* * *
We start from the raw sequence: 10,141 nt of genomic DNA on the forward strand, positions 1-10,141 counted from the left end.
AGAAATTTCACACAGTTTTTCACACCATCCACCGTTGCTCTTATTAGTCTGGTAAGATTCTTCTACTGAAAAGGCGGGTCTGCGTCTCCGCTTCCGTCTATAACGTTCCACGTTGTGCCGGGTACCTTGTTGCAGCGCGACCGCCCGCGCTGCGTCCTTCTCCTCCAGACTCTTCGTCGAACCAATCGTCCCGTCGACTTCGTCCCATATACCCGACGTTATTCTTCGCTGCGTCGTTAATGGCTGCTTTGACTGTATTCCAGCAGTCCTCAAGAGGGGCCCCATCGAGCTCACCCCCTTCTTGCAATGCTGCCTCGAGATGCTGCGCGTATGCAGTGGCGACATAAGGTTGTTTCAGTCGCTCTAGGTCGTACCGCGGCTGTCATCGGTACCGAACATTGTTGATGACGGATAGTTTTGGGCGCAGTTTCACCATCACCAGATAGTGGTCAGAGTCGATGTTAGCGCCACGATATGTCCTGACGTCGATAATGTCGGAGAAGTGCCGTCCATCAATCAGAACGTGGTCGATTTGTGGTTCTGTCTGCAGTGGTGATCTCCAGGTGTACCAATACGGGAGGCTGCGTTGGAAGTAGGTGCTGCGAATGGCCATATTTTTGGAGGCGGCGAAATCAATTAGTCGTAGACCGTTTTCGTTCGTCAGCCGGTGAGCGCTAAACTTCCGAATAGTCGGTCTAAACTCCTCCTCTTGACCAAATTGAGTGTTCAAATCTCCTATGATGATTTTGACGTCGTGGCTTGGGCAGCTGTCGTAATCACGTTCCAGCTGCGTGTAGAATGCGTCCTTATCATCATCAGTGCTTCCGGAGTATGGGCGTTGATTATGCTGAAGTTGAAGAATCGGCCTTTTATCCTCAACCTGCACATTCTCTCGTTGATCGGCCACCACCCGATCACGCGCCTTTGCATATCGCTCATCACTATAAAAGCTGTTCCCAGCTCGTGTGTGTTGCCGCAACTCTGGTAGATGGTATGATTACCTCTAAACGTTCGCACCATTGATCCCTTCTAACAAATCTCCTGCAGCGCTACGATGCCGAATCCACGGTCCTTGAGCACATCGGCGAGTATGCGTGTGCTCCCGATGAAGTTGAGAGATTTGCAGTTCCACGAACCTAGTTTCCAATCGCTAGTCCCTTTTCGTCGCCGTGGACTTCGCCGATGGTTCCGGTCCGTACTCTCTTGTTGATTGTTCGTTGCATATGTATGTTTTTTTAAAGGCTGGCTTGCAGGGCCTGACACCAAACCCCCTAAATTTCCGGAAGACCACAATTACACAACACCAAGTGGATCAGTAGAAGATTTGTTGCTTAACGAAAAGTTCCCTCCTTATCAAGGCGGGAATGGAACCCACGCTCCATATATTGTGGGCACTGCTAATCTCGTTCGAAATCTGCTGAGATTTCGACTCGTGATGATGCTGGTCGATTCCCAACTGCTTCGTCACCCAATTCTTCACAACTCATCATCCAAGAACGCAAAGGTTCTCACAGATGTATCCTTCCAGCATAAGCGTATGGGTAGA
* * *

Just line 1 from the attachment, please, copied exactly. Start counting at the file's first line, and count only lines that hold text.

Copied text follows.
We start from the raw sequence: 10,141 nt of genomic DNA on the forward strand, positions 1-10,141 counted from the left end.